The industry trend I’ve observed is that open banking is currently pushed and promoted primarily by third-party providers and businesses seeking to leverage the technology for new use cases or improvements on existing ones. However, to encourage open banking adoption, all other players in the equation need to step up as well.

For example, I believe governments and national authorities will need to enforce regulatory requirements. The Financial Data Access framework is a legislative proposal for governing access to financial data. Banks must be financially motivated as well because conformity just for its sake is not a win-win scenario. Also, merchants might consider offering discounts or loyalty programs to motivate their buyers to pay via open banking.

But, more importantly, end users need to be informed about open banking and best practices for data-sharing. Company leaders in the open banking space should use clear language and deliver educational content through various channels, such as blogs, videos, podcasts, webinars, infographics and FAQs, while considering the diverse needs of different customers.

Building trust in open banking is an essential step toward achieving widespread adoption as well. Companies can share real-life examples, such as case studies and testimonials. These are powerful ways to showcase the benefits of open banking and building trust with customers. Companies can track website traffic, content views and feedback, as well as gather customer qualitative data, to consistently improve their efforts.

An educated user base is crucial for maintaining a secure environment. I believe that the combination of open banking technology built according to strict requirements, a clear vision of how all the involved parties can benefit from open banking and efforts to inform the market will aid the adoption of open banking.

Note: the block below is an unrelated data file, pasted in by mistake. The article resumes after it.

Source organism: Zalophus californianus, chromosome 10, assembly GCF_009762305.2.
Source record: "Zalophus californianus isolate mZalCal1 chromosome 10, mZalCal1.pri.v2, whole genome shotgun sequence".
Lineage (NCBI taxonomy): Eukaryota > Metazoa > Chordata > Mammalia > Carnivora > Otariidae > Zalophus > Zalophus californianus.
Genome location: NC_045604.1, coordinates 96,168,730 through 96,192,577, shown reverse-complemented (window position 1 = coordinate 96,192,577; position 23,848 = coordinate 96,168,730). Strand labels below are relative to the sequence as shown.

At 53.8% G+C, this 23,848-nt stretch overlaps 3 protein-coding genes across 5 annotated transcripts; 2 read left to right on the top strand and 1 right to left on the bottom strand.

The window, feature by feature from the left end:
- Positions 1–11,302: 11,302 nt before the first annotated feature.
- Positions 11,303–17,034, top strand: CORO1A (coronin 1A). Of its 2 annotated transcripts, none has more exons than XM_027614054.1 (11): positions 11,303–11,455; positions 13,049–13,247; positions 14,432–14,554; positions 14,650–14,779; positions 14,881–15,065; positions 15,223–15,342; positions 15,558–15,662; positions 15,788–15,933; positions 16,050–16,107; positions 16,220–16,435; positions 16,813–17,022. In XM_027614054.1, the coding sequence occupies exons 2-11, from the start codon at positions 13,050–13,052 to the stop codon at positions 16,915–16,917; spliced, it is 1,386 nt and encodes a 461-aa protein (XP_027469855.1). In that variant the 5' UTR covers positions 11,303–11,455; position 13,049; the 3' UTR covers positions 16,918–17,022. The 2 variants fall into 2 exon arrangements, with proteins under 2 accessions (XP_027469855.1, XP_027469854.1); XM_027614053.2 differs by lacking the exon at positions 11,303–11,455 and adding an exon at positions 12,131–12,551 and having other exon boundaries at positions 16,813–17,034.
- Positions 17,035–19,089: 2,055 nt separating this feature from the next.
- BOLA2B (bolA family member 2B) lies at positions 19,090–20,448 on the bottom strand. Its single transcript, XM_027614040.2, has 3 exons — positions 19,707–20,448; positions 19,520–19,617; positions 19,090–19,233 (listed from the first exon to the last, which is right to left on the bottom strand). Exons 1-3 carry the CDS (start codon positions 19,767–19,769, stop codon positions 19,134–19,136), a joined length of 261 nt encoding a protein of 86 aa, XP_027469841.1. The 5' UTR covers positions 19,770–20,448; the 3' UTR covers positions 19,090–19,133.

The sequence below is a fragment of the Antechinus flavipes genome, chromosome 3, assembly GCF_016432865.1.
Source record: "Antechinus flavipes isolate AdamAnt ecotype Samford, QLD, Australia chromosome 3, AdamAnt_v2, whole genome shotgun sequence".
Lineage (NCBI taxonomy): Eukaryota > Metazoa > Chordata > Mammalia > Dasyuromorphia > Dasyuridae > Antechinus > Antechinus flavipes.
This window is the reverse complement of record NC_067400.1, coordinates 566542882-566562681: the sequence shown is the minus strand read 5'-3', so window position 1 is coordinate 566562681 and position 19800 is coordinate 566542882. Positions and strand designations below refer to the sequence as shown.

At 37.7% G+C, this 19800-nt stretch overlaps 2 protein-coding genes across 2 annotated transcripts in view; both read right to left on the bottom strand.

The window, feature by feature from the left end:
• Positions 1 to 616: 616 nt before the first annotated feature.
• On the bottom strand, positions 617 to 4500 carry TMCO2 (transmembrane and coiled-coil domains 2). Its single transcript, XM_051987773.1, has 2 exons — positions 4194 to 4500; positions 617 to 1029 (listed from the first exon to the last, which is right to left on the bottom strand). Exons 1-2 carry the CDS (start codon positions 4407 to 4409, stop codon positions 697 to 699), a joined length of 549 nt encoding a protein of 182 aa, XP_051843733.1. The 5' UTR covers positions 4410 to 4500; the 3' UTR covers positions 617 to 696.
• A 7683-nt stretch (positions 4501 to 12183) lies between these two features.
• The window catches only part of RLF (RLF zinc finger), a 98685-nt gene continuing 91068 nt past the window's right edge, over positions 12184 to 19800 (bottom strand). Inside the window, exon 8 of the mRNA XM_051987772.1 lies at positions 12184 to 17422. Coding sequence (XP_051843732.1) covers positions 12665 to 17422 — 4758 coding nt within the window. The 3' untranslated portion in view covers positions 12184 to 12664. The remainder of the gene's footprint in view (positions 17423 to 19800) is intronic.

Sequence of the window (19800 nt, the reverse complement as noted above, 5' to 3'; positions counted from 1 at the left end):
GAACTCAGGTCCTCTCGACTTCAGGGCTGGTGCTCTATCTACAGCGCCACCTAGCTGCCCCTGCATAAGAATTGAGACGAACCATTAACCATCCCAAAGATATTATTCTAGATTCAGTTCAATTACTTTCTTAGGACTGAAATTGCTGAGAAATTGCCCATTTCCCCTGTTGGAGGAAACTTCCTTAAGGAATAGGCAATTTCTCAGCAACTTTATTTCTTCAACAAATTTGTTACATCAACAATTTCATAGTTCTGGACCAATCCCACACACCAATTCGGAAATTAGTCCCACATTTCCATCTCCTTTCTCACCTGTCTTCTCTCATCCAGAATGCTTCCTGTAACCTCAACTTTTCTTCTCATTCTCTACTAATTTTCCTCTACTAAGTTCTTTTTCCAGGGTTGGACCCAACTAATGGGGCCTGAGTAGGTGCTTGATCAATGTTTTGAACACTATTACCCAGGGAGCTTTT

Article by Salt Edge

More To Explore


Merchant Community Membership

Are you a member of The Payments Association?

Member benefits include free tickets, discounts to more tickets, elevated brand visibility and more. Sign in to book tickets and find out more.


Log in to access complimentary passes or discounts and access exclusive content as part of your membership. An auto-login link will be sent directly to your email.

Having trouble signing?

We use an auto-login link to ensure optimum security for your members hub. Simply enter your professional work e-mail address into the input area and you’ll receive a link to directly access your account.

First things first

Have you set up your Member account yet? If not, click here to do so.

Still not receiving your auto-login link?

Instead of using passwords, we e-mail you a link to log in to the site. This allows us to automatically verify you and apply member benefits based on your e-mail domain name.

Please click the button below which relates to the issue you’re having.

I didn't receive an e-mail

Tip: Check your spam

Sometimes our e-mails end up in spam. Make sure to check your spam folder for e-mails from The Payments Association

Tip: Check “other” tabs

Most modern e-mail clients now separate e-mails into different tabs. For example, Outlook has an “Other” tab, and Gmail has tabs for different types of e-mails, such as promotional.

Tip: Click the link within 60 minutes

For security reasons the link will expire after 60 minutes. Try submitting the login form again and wait a few seconds for the e-mail to arrive.

Tip: Only click once

The link will only work one time – once it’s been clicked, the link won’t log you in again. Instead, you’ll need to go back to the login screen and generate a new link.

Tip: Delete old login e-mails

Make sure you’re clicking the link on the most recent e-mail that’s been sent to you. We recommend deleting the e-mail once you’ve clicked the link.

Tip: Check your security policies

Some security systems will automatically click on links in e-mails to check for phishing, malware, viruses and other malicious threats. If these have been clicked, it won’t work when you try to click on the link.

Need to change your e-mail address?

For security reasons, e-mail address changes can only be complete by your Member Engagement Manager. Please contact the team directly for further help.

Still got a question?